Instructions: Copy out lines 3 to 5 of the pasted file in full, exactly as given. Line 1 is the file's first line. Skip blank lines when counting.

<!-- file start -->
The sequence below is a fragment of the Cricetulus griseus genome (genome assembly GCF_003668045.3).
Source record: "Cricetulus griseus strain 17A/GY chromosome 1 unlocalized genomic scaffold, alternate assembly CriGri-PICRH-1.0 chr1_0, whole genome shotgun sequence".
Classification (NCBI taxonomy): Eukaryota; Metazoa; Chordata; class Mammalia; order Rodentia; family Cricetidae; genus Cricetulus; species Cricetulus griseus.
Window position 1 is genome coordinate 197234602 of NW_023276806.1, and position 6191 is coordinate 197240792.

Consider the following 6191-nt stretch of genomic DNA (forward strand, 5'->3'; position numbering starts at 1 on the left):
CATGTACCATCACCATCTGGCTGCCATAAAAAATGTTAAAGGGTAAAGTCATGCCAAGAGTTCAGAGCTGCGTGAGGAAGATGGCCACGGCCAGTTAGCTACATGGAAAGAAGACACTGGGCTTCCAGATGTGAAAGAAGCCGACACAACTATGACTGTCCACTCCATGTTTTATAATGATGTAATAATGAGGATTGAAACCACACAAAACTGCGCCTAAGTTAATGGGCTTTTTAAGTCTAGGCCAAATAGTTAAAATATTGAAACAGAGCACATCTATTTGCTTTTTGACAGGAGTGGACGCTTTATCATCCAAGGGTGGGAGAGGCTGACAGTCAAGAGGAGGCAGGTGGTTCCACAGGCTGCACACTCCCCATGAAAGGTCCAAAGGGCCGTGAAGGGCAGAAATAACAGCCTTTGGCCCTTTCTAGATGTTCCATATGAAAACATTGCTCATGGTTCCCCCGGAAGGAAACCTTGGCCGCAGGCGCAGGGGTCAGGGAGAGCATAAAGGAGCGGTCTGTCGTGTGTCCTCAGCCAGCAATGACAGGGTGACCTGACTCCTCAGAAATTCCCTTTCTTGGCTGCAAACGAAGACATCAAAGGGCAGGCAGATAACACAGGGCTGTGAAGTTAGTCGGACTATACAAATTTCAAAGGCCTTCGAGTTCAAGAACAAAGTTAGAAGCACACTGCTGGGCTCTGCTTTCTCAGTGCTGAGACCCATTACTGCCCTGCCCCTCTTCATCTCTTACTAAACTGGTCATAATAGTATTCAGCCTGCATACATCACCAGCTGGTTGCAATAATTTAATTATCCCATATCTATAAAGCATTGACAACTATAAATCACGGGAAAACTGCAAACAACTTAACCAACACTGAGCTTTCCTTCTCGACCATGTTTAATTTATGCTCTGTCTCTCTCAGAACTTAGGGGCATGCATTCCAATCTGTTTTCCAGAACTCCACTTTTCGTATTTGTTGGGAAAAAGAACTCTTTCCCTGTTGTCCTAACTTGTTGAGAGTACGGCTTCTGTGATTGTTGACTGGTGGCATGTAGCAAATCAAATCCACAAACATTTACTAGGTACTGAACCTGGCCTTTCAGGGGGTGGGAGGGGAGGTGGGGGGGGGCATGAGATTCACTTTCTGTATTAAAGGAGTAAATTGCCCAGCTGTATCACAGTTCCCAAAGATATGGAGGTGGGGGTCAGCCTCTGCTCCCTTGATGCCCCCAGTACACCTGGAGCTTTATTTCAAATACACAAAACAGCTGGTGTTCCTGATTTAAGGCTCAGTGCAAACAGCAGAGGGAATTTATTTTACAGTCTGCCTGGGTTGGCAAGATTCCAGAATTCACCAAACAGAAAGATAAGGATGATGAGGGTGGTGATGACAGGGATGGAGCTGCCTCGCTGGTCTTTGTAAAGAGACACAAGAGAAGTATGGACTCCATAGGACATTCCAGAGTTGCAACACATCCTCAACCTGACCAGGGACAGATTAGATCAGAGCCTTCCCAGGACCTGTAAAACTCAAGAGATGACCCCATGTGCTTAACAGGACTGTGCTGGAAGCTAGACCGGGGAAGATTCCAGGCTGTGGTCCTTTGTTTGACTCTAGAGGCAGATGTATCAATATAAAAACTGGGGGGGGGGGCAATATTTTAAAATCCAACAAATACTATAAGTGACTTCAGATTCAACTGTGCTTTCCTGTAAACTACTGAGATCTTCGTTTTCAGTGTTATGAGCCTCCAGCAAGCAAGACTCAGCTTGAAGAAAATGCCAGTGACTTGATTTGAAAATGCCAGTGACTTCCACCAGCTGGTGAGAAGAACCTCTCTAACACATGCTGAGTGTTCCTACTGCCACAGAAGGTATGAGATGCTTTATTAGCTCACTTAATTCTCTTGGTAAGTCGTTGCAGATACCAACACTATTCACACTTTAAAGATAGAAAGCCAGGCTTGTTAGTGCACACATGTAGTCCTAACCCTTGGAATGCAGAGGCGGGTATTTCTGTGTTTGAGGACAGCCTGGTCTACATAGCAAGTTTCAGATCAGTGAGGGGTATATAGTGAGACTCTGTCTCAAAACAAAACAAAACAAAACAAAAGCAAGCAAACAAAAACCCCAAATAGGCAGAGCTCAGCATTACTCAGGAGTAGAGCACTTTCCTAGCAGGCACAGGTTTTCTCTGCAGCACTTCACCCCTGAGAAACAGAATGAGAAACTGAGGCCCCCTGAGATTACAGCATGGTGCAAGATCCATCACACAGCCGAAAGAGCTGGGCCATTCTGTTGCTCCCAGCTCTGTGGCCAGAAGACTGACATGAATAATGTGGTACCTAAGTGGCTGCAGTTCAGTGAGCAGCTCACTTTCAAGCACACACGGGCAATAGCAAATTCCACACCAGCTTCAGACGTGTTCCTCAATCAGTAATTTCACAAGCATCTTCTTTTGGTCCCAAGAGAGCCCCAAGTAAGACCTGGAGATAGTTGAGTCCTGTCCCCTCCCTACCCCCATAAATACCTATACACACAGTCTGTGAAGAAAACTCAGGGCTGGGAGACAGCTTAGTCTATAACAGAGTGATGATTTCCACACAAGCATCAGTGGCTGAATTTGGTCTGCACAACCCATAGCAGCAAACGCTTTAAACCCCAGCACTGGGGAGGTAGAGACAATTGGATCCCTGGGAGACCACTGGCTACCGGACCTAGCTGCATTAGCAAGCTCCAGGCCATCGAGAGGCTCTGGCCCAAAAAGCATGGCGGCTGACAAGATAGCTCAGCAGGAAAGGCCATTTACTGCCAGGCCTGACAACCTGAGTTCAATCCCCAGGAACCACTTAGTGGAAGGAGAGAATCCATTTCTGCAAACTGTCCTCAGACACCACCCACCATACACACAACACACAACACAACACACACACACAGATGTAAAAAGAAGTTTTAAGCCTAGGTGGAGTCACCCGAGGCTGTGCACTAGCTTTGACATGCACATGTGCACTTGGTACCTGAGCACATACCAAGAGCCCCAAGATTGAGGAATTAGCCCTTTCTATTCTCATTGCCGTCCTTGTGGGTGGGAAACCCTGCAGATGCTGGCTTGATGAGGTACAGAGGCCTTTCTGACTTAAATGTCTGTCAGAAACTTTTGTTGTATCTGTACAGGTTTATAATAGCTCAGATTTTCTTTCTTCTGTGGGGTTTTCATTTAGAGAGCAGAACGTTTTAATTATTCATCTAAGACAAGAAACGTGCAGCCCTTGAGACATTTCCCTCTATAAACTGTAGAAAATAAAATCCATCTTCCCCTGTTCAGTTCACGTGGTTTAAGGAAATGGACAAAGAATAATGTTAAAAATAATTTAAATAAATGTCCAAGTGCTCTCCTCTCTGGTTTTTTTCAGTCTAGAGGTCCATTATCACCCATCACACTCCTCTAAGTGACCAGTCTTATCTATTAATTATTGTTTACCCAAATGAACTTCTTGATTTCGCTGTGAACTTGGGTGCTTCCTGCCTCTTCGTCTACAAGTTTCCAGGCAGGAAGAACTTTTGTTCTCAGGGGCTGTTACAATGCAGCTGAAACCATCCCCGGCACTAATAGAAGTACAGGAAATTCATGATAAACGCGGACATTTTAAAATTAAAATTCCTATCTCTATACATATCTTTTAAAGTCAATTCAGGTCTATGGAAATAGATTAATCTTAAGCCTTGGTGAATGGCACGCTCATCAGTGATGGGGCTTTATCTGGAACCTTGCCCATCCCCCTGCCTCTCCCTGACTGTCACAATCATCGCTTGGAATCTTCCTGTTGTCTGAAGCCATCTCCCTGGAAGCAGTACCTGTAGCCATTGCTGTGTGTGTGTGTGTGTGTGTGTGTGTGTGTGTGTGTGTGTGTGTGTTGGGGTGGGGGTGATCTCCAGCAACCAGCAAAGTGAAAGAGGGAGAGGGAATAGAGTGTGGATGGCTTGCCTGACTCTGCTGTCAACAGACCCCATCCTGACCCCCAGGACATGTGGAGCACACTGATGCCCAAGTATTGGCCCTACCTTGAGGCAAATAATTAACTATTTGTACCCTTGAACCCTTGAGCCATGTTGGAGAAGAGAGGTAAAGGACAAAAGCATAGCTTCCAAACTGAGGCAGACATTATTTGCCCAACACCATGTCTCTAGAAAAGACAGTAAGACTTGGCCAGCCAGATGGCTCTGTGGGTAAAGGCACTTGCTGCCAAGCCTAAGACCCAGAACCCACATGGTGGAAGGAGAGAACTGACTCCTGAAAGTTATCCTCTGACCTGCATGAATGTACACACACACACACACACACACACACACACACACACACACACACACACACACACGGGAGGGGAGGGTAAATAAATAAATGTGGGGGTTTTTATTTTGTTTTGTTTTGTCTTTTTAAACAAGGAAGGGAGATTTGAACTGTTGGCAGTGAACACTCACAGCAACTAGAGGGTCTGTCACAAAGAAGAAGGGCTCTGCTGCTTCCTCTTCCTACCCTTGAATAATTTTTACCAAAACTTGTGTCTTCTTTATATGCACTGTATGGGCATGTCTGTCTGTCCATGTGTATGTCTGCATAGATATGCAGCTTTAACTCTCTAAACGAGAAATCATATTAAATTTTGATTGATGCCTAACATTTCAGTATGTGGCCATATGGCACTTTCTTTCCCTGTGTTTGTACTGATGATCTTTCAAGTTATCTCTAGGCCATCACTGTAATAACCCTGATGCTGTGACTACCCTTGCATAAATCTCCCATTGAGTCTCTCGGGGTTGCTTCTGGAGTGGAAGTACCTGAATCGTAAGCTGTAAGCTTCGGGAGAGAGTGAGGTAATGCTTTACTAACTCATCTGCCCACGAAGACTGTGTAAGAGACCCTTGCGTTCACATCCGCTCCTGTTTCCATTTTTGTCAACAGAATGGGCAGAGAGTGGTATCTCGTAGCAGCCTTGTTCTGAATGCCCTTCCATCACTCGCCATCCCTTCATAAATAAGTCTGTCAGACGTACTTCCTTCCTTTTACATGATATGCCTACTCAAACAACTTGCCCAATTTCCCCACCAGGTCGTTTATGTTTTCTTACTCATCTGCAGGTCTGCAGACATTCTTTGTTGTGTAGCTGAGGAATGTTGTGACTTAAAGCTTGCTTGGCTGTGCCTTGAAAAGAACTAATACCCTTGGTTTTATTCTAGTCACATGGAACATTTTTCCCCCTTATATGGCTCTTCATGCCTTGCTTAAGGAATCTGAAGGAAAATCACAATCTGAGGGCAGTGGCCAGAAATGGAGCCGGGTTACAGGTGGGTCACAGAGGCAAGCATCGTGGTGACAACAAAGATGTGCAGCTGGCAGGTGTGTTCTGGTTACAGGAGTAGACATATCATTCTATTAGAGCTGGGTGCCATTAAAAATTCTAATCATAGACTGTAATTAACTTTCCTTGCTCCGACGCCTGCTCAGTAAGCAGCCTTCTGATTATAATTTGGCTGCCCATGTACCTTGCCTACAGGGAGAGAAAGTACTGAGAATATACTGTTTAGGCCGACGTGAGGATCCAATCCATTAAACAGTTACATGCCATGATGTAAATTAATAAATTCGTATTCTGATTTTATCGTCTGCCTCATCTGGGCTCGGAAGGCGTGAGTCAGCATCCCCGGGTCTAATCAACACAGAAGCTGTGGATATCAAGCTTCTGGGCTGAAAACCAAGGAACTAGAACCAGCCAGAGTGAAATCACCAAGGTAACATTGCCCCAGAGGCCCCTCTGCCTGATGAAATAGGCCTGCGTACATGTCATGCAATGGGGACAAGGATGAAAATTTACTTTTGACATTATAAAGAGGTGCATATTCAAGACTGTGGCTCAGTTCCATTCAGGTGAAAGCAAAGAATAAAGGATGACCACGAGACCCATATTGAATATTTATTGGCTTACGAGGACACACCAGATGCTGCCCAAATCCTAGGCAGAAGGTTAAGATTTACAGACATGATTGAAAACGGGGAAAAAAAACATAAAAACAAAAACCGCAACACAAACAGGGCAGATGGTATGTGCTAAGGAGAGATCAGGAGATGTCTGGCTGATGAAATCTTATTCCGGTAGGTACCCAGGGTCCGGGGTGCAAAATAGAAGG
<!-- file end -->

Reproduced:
Classification (NCBI taxonomy): Eukaryota; Metazoa; Chordata; class Mammalia; order Rodentia; family Cricetidae; genus Cricetulus; species Cricetulus griseus.
Window position 1 is genome coordinate 197234602 of NW_023276806.1, and position 6191 is coordinate 197240792.

Consider the following 6191-nt stretch of genomic DNA (forward strand, 5'->3'; position numbering starts at 1 on the left):